A Civil Rights Swiss Army Knife in your Phone

Last week I wrote about Apps for driving, and this week I would like to continue the theme, but with Apps that aim to protect the user from police harassment.

The first I would like to look at is called Stop and Frisk Watch, and has been developed with the help of the non-profit organization Make The Road New York. The App is designed so that the user can record both audio and video of police interactions in the community (with the screen black so that evidence is less likely to be destroyed), is alerted when other users are doing the same in the area, and has a direct reporting system so that any interaction can be reported in real time. Just shake the phone and the video is sent directly to a lawyer. It also contains a document that outlines an individual’s rights while recording the police in action.

Filming Police Brutality

Filming Police Brutality

The App is downloadable here through the New York Civil Liberties Union website.

The groups that are advocating the use of such Apps tend to be minority groups, who believe that they are treated differently from other members of society due to their race or religion, and hope that recording the police at work might help to address this issue. If we think back a few years to the Rodney King case in LA in 1991 we can see that video technology has held a place in these types of issues for some time. We should also remember that riots were triggered in which 53 people were killed when the police were acquitted and so this is not a technology without implications for all sides. If you watch the video of the beating though you can see why the acquittal caused so much anger.

UPDATE: I just want to clarify that 2 officers were later charged with civil rights violations related to the Rodney King case mentioned in the article and found guilty and imprisoned. Also readers should be aware that the use of these Apps to film the police may not be legal in certain states, a problem that I touched upon last week regarding radar tracking equipment in cars.

Also in New York the Sikh Coalition is making an App available called FlyRights. This App allows the user to file complaints about air travel discrimination in real time and directly to the correct authorities. If a user feels they have been profiled or are being searched because they are wearing religious dress such as a turban or veil they can report discrimination on the grounds of religion or race.

There are many other Apps like this, and supporters argue that they could become the base as a new civil rights movement, after all the phone is one of the few things that most people carry everywhere they go. A Swiss army knife for civil rights right there in your pocket for some, a dangerous tool for others, once more we are in a debatable position. In many states in the US it is illegal to film the police and action is taken against those who do, so an App that allows someone to do it without being noticed may be looked upon with suspicion.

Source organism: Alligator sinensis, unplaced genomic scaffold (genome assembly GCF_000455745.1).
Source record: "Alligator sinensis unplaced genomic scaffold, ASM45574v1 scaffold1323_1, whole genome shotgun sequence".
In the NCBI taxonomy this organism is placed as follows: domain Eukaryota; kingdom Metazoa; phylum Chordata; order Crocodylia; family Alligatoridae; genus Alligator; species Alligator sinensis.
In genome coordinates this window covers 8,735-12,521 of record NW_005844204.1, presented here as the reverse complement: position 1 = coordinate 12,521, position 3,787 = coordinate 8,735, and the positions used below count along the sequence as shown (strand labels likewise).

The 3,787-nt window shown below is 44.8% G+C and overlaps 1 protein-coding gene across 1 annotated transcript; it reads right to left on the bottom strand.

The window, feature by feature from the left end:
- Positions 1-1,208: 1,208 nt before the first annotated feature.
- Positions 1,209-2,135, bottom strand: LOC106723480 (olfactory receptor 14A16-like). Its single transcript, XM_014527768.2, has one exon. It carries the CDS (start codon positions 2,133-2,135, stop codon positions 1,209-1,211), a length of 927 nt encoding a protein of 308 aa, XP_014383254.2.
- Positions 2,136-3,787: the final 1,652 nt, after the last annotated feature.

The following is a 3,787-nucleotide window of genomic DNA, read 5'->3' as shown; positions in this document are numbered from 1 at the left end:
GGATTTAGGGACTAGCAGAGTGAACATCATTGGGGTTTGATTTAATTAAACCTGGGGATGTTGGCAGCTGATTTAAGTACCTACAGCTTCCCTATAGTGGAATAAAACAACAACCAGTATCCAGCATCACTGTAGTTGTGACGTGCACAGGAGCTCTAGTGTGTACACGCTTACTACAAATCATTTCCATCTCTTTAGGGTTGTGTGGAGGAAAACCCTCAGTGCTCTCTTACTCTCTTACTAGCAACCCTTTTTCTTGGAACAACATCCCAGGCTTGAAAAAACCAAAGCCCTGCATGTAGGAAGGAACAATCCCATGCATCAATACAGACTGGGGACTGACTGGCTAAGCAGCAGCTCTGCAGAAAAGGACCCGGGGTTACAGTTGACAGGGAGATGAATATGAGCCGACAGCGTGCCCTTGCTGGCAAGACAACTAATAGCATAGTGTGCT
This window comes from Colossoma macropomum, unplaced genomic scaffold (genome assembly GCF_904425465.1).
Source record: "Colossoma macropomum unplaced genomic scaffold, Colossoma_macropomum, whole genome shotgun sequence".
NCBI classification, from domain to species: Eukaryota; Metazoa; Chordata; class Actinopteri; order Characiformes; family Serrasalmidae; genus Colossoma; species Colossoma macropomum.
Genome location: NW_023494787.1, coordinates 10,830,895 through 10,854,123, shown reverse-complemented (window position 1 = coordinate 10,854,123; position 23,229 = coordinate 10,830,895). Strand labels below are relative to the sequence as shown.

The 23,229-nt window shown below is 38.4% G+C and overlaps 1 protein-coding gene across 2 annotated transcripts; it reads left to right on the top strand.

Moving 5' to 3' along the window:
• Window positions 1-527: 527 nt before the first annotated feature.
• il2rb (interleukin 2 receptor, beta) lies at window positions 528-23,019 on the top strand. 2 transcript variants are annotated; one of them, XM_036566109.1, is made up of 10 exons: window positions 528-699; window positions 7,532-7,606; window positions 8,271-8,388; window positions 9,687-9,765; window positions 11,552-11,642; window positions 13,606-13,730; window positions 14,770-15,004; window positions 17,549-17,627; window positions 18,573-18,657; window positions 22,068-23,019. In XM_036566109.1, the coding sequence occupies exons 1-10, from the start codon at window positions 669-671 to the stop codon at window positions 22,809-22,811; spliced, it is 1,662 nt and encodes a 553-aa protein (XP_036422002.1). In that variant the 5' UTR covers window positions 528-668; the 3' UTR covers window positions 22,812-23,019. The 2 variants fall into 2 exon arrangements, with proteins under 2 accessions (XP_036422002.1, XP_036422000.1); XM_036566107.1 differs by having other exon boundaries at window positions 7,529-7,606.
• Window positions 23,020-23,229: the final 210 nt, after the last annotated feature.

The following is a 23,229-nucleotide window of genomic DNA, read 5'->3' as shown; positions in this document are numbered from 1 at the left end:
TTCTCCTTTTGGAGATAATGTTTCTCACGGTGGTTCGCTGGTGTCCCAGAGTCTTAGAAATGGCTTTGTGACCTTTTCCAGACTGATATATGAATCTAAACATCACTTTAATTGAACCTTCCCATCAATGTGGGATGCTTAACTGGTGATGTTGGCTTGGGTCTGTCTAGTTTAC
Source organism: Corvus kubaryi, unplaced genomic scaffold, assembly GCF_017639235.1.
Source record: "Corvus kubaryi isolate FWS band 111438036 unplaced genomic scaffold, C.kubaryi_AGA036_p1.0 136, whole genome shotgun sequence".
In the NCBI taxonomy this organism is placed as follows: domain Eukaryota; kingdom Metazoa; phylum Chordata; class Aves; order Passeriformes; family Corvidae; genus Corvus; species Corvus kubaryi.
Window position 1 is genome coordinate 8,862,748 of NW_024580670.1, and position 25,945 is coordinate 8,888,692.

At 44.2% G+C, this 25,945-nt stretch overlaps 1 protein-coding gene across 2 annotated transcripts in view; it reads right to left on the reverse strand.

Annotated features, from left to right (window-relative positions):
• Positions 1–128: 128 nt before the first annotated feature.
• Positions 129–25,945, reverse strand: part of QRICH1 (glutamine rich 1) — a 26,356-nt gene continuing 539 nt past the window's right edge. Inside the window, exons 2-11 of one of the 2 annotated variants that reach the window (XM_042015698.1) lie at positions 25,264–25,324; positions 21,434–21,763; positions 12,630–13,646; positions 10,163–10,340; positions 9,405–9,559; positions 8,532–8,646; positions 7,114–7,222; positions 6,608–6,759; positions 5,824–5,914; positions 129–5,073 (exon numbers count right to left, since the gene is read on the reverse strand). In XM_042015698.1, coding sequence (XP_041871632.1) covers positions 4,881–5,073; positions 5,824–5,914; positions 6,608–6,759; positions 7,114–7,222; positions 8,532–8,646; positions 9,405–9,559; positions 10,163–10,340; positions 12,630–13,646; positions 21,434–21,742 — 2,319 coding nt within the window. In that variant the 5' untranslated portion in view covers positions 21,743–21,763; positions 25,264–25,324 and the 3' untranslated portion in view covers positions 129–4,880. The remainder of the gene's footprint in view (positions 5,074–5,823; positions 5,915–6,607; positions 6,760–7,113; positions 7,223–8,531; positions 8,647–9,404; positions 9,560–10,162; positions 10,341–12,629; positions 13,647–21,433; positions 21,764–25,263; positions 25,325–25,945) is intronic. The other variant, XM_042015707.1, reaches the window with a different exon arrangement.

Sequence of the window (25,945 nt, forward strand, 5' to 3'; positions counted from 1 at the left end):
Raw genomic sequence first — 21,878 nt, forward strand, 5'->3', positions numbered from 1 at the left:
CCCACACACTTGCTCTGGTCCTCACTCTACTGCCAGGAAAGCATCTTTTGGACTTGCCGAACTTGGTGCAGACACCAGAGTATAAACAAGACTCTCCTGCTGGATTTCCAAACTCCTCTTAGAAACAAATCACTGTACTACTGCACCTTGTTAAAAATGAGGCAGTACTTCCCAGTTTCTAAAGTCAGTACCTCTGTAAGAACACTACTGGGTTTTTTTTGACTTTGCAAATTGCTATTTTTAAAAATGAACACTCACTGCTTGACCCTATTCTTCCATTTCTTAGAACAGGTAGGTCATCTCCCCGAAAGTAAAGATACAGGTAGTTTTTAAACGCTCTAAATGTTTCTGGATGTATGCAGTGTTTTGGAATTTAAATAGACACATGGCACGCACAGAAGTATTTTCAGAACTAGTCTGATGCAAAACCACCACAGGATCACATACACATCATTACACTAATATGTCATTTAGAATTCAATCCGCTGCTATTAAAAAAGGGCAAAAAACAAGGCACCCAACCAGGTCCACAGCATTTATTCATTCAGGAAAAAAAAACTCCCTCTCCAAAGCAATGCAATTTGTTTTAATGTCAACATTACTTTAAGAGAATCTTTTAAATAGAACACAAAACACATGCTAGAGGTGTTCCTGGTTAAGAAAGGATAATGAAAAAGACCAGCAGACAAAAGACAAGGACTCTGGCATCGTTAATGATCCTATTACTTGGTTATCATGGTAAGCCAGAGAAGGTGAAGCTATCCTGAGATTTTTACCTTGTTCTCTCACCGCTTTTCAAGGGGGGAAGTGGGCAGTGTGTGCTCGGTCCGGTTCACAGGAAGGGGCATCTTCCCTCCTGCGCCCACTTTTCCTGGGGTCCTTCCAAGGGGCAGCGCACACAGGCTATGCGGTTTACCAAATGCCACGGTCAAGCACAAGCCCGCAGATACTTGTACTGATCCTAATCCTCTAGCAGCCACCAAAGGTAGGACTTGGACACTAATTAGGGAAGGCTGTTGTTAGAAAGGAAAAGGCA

6 thoughts on “A Civil Rights Swiss Army Knife in your Phone

  1. that sounds like an awesome app. I myself don’t think i would ever be in a situation where this would go on but that doesn’t mean I might not be witness to it. With all the reports these days of police brutality I am glad this app is out there.

      • I hope that this app can help since its only a shake it takes to send the interaction document to your lawyer. However, in my personal opinion, I believe some arrangements inside the app itself should be made that the video or audio interaction should be sent directly to the authority undertaking the deptt.
        This would not only help the authorities to take action against the accused immediately but would also save a considerable amount of time taken to process the legal activities.

  2. I expect that it would look a bit suspicious when you are holding the phone straight at the police. With all of the digital technology that is out there these days the police are being watched from all angles.

    In relation to the app that lodges civil rights complaints, you will also need someone at the other end that can assess and act on each of the complaints.

    • The complaints go directly to a lawyer, I presume there are interested parties that pay their fees. Regarding filming the police if the phone screen is blank I think you could hold it in a way that might not be noticed. I am not saying you should try though.

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